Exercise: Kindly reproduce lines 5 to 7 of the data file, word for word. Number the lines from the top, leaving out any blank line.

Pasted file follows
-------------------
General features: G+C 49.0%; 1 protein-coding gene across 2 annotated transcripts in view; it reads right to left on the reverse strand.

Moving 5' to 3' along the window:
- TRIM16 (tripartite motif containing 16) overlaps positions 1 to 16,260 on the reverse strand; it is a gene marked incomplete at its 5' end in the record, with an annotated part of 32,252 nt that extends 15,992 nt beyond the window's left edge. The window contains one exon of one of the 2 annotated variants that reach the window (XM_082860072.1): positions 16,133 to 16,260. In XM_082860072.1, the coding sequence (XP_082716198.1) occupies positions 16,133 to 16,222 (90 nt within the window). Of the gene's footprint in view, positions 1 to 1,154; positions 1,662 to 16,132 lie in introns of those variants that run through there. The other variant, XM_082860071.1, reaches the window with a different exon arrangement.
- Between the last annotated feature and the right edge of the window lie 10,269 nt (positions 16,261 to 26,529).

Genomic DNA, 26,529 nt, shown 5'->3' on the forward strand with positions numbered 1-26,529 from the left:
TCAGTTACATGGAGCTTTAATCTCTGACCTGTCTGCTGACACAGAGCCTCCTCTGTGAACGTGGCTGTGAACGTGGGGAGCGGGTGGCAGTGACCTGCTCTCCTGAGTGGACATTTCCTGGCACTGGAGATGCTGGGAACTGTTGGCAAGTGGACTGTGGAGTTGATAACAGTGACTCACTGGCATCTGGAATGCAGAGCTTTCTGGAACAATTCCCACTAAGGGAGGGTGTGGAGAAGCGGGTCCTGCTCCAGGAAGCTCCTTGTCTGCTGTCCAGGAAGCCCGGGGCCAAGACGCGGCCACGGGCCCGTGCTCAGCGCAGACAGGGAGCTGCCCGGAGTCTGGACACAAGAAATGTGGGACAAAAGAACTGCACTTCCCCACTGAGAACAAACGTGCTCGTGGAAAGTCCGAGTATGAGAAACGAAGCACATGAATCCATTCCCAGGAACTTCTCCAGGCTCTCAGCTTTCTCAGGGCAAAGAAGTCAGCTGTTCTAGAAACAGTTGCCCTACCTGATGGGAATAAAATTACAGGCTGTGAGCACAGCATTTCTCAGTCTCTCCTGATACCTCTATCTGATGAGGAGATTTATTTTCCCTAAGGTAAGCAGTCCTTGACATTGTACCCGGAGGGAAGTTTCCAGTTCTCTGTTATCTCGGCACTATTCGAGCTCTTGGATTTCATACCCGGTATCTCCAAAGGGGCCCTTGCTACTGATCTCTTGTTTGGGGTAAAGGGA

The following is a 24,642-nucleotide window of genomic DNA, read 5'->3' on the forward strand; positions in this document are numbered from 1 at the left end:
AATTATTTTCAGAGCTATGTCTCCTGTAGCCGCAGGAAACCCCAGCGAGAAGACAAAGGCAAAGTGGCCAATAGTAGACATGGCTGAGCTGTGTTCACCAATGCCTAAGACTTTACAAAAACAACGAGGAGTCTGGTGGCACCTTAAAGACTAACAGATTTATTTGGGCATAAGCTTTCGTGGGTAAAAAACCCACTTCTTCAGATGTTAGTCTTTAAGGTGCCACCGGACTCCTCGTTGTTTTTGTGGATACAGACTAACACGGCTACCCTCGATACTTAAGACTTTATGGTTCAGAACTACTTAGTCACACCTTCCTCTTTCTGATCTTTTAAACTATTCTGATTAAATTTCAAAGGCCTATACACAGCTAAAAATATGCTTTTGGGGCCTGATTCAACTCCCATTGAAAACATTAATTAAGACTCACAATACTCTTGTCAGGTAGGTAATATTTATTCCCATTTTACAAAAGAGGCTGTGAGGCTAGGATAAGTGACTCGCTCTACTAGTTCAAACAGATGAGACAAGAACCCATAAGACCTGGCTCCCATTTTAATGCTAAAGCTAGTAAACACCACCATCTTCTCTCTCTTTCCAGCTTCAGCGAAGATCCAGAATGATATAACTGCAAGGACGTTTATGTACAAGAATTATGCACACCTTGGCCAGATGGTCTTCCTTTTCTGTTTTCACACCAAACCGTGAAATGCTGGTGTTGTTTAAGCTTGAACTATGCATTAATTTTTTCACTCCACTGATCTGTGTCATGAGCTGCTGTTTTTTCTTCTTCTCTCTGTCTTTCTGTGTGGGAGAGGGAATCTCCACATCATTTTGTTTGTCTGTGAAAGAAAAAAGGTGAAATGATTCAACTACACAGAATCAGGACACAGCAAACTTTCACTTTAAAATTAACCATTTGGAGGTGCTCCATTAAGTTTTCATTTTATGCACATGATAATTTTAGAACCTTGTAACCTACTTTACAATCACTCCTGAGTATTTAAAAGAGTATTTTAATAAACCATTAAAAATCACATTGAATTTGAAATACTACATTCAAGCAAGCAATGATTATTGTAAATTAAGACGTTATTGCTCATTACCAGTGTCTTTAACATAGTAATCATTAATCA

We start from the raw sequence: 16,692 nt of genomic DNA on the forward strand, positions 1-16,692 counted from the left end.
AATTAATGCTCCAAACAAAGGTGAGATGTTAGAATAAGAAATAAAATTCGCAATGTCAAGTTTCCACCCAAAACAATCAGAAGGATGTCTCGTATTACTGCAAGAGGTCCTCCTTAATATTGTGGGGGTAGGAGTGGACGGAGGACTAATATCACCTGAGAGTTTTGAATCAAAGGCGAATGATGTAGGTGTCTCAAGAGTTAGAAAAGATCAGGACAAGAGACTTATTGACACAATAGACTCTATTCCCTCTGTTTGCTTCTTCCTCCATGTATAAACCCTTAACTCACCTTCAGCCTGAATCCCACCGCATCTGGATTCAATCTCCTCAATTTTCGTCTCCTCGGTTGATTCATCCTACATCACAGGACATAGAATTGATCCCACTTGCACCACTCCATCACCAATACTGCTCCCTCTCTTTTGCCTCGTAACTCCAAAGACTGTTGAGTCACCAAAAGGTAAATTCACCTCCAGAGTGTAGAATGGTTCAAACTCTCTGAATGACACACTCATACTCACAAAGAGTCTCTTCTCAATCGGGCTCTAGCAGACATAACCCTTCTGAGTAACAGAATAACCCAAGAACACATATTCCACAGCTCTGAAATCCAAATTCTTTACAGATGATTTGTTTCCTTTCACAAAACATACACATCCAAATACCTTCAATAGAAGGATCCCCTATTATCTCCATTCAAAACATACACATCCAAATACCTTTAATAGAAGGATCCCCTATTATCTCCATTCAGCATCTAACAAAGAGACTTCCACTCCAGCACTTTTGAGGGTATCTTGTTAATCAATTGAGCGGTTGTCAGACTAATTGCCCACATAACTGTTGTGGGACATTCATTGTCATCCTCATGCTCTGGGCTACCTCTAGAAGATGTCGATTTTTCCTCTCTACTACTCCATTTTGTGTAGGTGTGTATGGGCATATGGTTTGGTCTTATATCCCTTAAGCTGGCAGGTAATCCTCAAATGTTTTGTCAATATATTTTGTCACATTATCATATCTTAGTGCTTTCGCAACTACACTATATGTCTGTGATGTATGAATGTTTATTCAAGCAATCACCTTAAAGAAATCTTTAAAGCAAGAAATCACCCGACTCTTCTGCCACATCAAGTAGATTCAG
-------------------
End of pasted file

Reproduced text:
Genomic DNA, 26,529 nt, shown 5'->3' on the forward strand with positions numbered 1-26,529 from the left:
TCAGTTACATGGAGCTTTAATCTCTGACCTGTCTGCTGACACAGAGCCTCCTCTGTGAACGTGGCTGTGAACGTGGGGAGCGGGTGGCAGTGACCTGCTCTCCTGAGTGGACATTTCCTGGCACTGGAGATGCTGGGAACTGTTGGCAAGTGGACTGTGGAGTTGATAACAGTGACTCACTGGCATCTGGAATGCAGAGCTTTCTGGAACAATTCCCACTAAGGGAGGGTGTGGAGAAGCGGGTCCTGCTCCAGGAAGCTCCTTGTCTGCTGTCCAGGAAGCCCGGGGCCAAGACGCGGCCACGGGCCCGTGCTCAGCGCAGACAGGGAGCTGCCCGGAGTCTGGACACAAGAAATGTGGGACAAAAGAACTGCACTTCCCCACTGAGAACAAACGTGCTCGTGGAAAGTCCGAGTATGAGAAACGAAGCACATGAATCCATTCCCAGGAACTTCTCCAGGCTCTCAGCTTTCTCAGGGCAAAGAAGTCAGCTGTTCTAGAAACAGTTGCCCTACCTGATGGGAATAAAATTACAGGCTGTGAGCACAGCATTTCTCAGTCTCTCCTGATACCTCTATCTGATGAGGAGATTTATTTTCCCTAAGGTAAGCAGTCCTTGACATTGTACCCGGAGGGAAGTTTCCAGTTCTCTGTTATCTCGGCACTATTCGAGCTCTTGGATTTCATACCCGGTATCTCCAAAGGGGCCCTTGCTACTGATCTCTTGTTTGGGGTAAAGGGA

The following is a 24,642-nucleotide window of genomic DNA, read 5'->3' on the forward strand; positions in this document are numbered from 1 at the left end: